I've asked this question on MathSE, but apparently people over there don't like philosophy.
Seven Bridges of Koenigsberg is the problem whose solution (by Euler) gave a rise to graph theory and (later) topology. The goal is to determine whether there exists a walk through the seven bridges in Koenigsberg crossing every bridge exactly once. Eveyrone knows it, as it is mentioned possibly in every univeristy mathematics course covering elements of graph theory.
Leonhard Euler came up with the following intuition: The physical map of the city, the exact location of the bridges, distances don't matter. All that matters mathematically is just the list of which regions are connected by bridges.
We could easily imagine a wrong mathematical model of this problem. Yet, it's commonly believed we can accurately describe the problem using graph theory and provide a solution within this theory, that correctly answers the original problem. How to ensure that a mathematical theory can describe a given problem correctly? What criterion to use here? Is it okay if nobody finds any flaw in the mathematical model within one week? One month, year, ten years, one hundred years, a thousand years? There might come a counterexample tomorrow, showing that this is NOT the right model of the problem. Intuition often deceives us.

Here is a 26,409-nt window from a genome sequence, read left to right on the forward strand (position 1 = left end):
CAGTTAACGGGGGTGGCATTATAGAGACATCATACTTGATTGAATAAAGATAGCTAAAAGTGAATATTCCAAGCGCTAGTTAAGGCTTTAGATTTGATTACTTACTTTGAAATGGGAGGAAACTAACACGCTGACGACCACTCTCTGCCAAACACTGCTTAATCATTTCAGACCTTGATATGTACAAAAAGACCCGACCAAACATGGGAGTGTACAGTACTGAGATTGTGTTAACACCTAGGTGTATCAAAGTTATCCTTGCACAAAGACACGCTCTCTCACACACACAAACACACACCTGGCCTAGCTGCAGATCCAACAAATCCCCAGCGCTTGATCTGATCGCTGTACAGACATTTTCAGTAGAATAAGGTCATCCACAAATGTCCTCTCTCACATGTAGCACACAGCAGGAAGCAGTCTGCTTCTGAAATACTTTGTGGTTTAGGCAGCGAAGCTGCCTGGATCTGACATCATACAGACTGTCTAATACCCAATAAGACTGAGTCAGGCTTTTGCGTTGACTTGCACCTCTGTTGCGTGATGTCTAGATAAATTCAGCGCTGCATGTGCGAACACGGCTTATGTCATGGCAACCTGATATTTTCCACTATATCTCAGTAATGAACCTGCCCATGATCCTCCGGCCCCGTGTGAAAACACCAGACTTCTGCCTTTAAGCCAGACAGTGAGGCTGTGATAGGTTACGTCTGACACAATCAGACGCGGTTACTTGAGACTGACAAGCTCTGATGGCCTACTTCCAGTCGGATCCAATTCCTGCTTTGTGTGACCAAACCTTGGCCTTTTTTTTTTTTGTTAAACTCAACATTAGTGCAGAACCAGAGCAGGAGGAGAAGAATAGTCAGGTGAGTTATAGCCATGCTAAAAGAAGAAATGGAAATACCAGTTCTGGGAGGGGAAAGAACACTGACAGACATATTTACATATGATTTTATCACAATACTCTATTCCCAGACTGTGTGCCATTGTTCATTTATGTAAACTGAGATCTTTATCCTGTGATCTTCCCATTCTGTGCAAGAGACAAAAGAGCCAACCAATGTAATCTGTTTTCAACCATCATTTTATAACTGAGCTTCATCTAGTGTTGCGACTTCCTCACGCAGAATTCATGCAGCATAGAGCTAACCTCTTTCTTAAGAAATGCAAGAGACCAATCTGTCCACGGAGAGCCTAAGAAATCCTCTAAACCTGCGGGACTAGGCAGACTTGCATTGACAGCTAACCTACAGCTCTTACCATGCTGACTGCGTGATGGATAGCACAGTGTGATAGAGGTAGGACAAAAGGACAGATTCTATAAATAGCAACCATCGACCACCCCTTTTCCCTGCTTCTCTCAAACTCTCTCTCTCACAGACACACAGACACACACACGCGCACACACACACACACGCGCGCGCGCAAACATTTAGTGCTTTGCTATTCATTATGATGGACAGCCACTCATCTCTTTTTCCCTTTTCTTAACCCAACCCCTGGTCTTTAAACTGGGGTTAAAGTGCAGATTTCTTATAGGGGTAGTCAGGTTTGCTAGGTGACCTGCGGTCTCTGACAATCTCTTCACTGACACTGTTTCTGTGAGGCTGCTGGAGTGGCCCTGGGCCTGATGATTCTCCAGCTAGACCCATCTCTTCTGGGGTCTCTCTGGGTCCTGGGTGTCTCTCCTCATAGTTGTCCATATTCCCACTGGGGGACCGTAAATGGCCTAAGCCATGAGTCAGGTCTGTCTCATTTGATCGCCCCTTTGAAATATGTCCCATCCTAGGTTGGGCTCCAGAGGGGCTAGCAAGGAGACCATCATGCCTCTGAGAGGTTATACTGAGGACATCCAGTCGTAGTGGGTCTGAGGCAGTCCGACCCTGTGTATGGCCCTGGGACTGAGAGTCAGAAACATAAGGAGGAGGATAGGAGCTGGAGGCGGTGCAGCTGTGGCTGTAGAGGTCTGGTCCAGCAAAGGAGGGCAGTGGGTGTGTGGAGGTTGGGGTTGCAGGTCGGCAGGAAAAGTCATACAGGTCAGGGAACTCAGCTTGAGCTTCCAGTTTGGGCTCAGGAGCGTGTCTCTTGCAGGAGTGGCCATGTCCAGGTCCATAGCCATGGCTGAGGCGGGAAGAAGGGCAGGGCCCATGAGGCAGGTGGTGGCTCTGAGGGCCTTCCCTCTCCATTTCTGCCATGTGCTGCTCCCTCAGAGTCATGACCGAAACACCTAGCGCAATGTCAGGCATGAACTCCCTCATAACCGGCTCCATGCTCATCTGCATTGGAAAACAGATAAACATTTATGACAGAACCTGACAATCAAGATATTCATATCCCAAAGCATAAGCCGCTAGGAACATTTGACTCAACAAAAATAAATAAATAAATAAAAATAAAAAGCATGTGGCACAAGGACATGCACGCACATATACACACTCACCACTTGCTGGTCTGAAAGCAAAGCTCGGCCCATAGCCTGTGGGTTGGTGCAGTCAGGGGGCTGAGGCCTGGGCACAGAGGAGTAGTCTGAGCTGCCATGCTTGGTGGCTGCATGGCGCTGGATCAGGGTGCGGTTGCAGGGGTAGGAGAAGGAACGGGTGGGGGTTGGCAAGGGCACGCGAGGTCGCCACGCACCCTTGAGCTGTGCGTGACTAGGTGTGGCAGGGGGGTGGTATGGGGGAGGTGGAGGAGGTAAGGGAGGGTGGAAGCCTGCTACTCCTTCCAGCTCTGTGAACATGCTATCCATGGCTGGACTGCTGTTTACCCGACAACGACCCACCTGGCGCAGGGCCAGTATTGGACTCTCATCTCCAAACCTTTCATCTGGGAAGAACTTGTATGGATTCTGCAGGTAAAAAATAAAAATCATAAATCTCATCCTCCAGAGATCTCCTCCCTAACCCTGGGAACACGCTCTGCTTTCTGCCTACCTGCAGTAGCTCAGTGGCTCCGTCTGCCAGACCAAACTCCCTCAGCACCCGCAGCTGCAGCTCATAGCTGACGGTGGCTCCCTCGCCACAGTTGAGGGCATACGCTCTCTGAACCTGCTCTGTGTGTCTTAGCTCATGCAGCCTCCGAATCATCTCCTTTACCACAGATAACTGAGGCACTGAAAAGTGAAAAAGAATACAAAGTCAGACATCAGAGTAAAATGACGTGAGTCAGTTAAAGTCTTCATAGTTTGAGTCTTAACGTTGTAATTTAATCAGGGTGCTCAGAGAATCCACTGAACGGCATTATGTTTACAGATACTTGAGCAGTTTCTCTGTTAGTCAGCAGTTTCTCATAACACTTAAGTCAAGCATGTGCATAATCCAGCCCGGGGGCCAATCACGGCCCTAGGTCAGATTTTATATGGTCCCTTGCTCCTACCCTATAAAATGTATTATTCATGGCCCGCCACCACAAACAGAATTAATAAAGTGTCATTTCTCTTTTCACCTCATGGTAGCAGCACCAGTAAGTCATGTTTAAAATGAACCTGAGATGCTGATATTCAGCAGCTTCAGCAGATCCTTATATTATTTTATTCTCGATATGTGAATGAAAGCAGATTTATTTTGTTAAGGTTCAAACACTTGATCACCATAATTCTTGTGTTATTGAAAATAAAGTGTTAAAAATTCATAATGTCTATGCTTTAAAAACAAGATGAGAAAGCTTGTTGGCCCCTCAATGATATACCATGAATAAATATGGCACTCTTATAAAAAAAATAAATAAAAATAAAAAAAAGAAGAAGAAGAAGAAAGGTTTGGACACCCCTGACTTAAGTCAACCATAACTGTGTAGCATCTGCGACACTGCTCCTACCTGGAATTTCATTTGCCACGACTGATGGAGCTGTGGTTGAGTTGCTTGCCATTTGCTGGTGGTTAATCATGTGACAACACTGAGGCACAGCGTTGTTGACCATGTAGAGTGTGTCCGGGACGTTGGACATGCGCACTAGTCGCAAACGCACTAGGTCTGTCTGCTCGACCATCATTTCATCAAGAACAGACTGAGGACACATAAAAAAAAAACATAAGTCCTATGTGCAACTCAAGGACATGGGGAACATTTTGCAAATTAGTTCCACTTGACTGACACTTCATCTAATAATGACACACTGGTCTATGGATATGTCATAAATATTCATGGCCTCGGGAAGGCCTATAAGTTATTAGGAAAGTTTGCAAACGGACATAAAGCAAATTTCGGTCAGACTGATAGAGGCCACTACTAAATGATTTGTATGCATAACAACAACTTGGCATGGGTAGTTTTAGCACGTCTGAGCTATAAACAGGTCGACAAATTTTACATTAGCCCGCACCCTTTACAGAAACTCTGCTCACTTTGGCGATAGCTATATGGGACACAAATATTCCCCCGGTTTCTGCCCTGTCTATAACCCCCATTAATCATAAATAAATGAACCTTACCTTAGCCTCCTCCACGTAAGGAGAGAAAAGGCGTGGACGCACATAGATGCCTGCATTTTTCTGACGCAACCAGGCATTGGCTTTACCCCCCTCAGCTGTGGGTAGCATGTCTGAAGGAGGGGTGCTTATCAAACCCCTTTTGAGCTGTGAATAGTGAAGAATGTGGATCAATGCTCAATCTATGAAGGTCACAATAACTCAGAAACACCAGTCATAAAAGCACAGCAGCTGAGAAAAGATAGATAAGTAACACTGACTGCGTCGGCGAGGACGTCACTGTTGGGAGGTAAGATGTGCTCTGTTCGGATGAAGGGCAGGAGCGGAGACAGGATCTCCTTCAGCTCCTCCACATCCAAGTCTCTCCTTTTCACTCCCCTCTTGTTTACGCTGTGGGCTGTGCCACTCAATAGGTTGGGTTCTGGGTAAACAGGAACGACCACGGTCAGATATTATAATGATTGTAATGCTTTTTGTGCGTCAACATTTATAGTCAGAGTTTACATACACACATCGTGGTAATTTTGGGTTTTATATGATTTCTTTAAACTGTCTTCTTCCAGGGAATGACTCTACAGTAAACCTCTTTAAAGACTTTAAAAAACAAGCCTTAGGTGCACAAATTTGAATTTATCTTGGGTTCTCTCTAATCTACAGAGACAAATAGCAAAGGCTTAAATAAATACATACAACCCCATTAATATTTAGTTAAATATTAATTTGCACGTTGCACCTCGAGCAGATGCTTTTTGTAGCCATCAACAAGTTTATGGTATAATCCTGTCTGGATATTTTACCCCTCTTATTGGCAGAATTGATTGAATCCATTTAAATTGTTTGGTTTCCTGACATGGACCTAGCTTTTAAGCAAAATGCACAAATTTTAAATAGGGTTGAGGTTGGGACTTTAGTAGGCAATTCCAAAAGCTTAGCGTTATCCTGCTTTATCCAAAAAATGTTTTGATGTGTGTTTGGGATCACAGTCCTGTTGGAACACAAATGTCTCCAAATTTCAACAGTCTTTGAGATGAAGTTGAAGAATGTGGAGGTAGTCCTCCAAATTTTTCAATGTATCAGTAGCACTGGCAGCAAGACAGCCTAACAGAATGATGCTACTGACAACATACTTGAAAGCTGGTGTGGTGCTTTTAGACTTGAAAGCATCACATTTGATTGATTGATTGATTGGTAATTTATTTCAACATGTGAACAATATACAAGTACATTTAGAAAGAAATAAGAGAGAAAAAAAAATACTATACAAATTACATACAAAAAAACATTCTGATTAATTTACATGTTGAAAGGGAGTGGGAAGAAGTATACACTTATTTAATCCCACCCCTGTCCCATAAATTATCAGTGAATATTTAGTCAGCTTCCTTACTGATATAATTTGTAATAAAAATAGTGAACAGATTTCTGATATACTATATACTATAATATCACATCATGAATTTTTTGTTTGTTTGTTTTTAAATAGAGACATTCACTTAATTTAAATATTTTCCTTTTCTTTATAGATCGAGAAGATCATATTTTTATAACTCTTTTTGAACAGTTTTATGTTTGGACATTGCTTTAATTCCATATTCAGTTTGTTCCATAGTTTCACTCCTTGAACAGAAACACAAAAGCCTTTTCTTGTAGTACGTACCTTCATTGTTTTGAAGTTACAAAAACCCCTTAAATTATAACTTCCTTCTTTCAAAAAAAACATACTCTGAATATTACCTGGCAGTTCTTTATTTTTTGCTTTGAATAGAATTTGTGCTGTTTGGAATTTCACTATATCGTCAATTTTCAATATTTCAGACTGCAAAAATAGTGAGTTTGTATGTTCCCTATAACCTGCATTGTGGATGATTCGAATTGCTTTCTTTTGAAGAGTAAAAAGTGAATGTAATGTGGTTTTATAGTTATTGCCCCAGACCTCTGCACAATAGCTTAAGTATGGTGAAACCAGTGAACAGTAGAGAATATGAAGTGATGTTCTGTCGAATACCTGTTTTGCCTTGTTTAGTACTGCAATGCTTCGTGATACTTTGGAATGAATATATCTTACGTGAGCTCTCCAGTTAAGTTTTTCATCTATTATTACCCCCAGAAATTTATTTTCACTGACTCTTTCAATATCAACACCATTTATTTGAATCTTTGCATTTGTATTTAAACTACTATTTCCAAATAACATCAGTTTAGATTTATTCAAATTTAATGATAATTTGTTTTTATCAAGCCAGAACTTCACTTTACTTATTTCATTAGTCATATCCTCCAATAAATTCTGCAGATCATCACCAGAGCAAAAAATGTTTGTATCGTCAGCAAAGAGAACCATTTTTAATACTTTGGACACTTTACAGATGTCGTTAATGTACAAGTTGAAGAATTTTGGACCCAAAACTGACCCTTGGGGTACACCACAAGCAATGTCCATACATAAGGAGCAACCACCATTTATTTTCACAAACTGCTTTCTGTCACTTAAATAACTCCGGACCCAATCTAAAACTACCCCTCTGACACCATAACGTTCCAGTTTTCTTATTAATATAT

What do mathematicians and philosophers could say about it?
Some may argue that it's unthinkable it may be wrong. Yes, it's a very easy, natural transition from informal problem to its mathematical description. But we can give examples of more difficult problems to model mathematically that aren't that obvious. I've taken a decision support systems course. We took problems expressed in natural language and tried to model them and find an algorithmic solution. How 'correct' were the models we've come up with? Up to which point in complexity of problems should we trust our thoughts, imagination and intuition?